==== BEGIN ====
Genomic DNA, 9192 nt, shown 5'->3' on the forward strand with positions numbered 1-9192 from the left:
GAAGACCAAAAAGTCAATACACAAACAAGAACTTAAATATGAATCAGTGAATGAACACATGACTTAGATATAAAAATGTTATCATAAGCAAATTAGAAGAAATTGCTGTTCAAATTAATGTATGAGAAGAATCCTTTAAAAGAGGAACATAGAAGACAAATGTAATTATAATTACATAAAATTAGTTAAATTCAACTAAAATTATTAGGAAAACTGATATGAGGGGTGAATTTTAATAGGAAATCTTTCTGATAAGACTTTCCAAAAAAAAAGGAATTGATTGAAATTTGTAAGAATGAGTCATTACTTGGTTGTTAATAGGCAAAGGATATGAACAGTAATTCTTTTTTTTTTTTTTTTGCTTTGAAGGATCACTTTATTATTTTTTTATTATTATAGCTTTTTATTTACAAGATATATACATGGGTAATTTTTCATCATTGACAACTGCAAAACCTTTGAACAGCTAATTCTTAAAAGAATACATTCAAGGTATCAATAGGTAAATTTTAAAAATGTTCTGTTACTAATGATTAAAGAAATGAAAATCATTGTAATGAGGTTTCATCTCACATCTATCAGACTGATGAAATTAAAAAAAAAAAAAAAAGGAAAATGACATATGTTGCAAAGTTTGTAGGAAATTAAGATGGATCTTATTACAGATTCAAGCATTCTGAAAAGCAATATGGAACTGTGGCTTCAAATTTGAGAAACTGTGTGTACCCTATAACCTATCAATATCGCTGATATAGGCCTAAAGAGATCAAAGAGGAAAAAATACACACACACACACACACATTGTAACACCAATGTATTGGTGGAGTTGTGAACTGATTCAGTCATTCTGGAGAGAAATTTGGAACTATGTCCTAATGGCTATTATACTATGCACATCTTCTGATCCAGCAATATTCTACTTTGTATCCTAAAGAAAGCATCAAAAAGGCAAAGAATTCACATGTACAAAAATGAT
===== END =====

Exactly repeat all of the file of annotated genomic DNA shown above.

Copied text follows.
Genomic DNA, 9192 nt, shown 5'->3' on the forward strand with positions numbered 1-9192 from the left:
GAAGACCAAAAAGTCAATACACAAACAAGAACTTAAATATGAATCAGTGAATGAACACATGACTTAGATATAAAAATGTTATCATAAGCAAATTAGAAGAAATTGCTGTTCAAATTAATGTATGAGAAGAATCCTTTAAAAGAGGAACATAGAAGACAAATGTAATTATAATTACATAAAATTAGTTAAATTCAACTAAAATTATTAGGAAAACTGATATGAGGGGTGAATTTTAATAGGAAATCTTTCTGATAAGACTTTCCAAAAAAAAAGGAATTGATTGAAATTTGTAAGAATGAGTCATTACTTGGTTGTTAATAGGCAAAGGATATGAACAGTAATTCTTTTTTTTTTTTTTTTGCTTTGAAGGATCACTTTATTATTTTTTTATTATTATAGCTTTTTATTTACAAGATATATACATGGGTAATTTTTCATCATTGACAACTGCAAAACCTTTGAACAGCTAATTCTTAAAAGAATACATTCAAGGTATCAATAGGTAAATTTTAAAAATGTTCTGTTACTAATGATTAAAGAAATGAAAATCATTGTAATGAGGTTTCATCTCACATCTATCAGACTGATGAAATTAAAAAAAAAAAAAAAAGGAAAATGACATATGTTGCAAAGTTTGTAGGAAATTAAGATGGATCTTATTACAGATTCAAGCATTCTGAAAAGCAATATGGAACTGTGGCTTCAAATTTGAGAAACTGTGTGTACCCTATAACCTATCAATATCGCTGATATAGGCCTAAAGAGATCAAAGAGGAAAAAATACACACACACACACACACATTGTAACACCAATGTATTGGTGGAGTTGTGAACTGATTCAGTCATTCTGGAGAGAAATTTGGAACTATGTCCTAATGGCTATTATACTATGCACATCTTCTGATCCAGCAATATTCTACTTTGTATCCTAAAGAAAGCATCAAAAAGGCAAAGAATTCACATGTACAAAAATGAT